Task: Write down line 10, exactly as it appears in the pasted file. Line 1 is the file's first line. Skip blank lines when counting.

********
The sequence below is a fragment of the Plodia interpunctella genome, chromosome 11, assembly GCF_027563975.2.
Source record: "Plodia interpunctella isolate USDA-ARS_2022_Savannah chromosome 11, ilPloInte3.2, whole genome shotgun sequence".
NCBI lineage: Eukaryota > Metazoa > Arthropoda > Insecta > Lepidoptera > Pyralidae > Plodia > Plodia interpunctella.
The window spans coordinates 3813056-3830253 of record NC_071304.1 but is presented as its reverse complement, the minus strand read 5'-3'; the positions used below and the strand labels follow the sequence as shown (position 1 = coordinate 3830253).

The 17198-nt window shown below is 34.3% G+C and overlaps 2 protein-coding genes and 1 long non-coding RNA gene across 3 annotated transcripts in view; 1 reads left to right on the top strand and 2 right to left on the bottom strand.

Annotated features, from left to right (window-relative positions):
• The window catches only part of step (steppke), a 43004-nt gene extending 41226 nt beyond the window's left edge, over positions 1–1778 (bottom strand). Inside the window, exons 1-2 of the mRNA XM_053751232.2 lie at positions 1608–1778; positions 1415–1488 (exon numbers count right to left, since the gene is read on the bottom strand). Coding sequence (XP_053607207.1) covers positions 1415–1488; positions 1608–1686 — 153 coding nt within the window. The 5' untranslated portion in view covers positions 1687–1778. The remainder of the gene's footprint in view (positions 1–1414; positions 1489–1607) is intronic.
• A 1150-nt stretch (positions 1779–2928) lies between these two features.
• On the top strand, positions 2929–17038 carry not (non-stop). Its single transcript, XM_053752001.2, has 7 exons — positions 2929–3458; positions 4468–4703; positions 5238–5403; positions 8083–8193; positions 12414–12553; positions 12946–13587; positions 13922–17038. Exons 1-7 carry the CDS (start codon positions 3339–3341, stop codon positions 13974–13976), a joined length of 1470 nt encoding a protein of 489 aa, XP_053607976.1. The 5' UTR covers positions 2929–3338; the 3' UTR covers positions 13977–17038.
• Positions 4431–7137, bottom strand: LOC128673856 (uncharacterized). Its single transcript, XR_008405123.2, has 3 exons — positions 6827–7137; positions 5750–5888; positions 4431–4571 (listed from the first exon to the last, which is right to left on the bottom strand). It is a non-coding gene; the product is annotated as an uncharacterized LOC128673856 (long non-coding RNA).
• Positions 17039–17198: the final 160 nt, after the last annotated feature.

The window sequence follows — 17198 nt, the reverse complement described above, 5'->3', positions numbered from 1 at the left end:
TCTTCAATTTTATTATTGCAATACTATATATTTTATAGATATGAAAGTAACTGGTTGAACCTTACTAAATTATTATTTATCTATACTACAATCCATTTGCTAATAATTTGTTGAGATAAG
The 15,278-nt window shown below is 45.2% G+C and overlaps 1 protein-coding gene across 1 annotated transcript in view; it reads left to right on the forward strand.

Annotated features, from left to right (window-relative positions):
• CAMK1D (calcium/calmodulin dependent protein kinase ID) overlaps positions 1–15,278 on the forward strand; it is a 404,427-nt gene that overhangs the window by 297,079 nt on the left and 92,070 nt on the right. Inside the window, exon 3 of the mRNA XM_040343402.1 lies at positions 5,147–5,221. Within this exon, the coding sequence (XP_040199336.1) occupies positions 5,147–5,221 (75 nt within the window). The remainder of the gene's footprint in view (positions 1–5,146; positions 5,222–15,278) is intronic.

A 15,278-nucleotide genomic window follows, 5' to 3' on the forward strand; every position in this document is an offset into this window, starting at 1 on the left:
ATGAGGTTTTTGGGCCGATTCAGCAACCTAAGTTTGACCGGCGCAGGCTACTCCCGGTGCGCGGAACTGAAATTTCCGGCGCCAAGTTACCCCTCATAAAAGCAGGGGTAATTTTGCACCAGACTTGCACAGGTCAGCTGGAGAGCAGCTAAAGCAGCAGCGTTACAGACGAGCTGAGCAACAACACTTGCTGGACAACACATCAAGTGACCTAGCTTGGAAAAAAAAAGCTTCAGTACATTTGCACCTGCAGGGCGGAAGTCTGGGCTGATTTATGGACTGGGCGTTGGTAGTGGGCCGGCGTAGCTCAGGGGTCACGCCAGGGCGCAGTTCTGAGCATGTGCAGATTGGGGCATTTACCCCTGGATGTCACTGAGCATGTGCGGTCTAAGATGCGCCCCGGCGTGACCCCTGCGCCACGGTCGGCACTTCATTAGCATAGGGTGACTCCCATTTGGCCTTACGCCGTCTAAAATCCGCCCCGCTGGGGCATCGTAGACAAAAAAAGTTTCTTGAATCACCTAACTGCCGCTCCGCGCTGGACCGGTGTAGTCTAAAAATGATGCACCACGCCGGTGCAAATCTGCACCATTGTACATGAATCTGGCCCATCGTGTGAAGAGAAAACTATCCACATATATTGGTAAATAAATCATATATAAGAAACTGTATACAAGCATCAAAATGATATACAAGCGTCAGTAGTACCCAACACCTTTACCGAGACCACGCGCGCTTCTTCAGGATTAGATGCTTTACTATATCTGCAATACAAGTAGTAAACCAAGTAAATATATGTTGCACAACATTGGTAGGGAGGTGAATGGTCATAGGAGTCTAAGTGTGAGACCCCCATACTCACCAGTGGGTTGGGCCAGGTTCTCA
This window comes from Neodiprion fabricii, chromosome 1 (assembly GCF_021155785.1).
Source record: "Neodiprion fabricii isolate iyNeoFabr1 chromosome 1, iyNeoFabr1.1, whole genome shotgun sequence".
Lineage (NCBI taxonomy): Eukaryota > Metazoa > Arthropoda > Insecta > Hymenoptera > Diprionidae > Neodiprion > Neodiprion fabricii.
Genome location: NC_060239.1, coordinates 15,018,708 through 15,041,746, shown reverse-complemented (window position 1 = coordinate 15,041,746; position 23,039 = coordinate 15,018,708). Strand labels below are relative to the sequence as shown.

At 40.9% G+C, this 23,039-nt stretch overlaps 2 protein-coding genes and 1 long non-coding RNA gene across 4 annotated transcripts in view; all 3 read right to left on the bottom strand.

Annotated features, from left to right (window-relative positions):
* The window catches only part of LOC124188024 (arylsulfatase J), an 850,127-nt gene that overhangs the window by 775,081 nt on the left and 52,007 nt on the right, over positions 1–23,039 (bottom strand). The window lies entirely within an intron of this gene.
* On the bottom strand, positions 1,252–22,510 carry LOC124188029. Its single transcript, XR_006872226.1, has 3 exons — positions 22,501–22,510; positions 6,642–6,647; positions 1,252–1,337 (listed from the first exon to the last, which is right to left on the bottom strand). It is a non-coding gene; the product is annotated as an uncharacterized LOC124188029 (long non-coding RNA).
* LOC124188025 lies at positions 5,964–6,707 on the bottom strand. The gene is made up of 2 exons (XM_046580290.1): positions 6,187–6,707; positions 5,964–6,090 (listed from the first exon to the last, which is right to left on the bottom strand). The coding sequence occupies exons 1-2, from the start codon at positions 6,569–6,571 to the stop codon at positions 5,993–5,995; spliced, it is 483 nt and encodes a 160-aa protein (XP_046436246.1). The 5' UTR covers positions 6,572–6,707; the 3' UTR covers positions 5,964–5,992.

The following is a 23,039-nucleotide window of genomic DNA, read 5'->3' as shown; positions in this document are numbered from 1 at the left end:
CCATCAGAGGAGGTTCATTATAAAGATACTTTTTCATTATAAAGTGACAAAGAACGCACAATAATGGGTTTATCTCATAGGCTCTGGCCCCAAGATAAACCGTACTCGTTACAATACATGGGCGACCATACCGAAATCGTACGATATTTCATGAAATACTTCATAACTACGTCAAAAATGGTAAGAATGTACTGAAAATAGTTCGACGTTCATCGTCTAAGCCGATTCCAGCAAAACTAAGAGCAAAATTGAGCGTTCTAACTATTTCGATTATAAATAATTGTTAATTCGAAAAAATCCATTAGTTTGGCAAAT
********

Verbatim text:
• Positions 4431–7137, bottom strand: LOC128673856 (uncharacterized). Its single transcript, XR_008405123.2, has 3 exons — positions 6827–7137; positions 5750–5888; positions 4431–4571 (listed from the first exon to the last, which is right to left on the bottom strand). It is a non-coding gene; the product is annotated as an uncharacterized LOC128673856 (long non-coding RNA).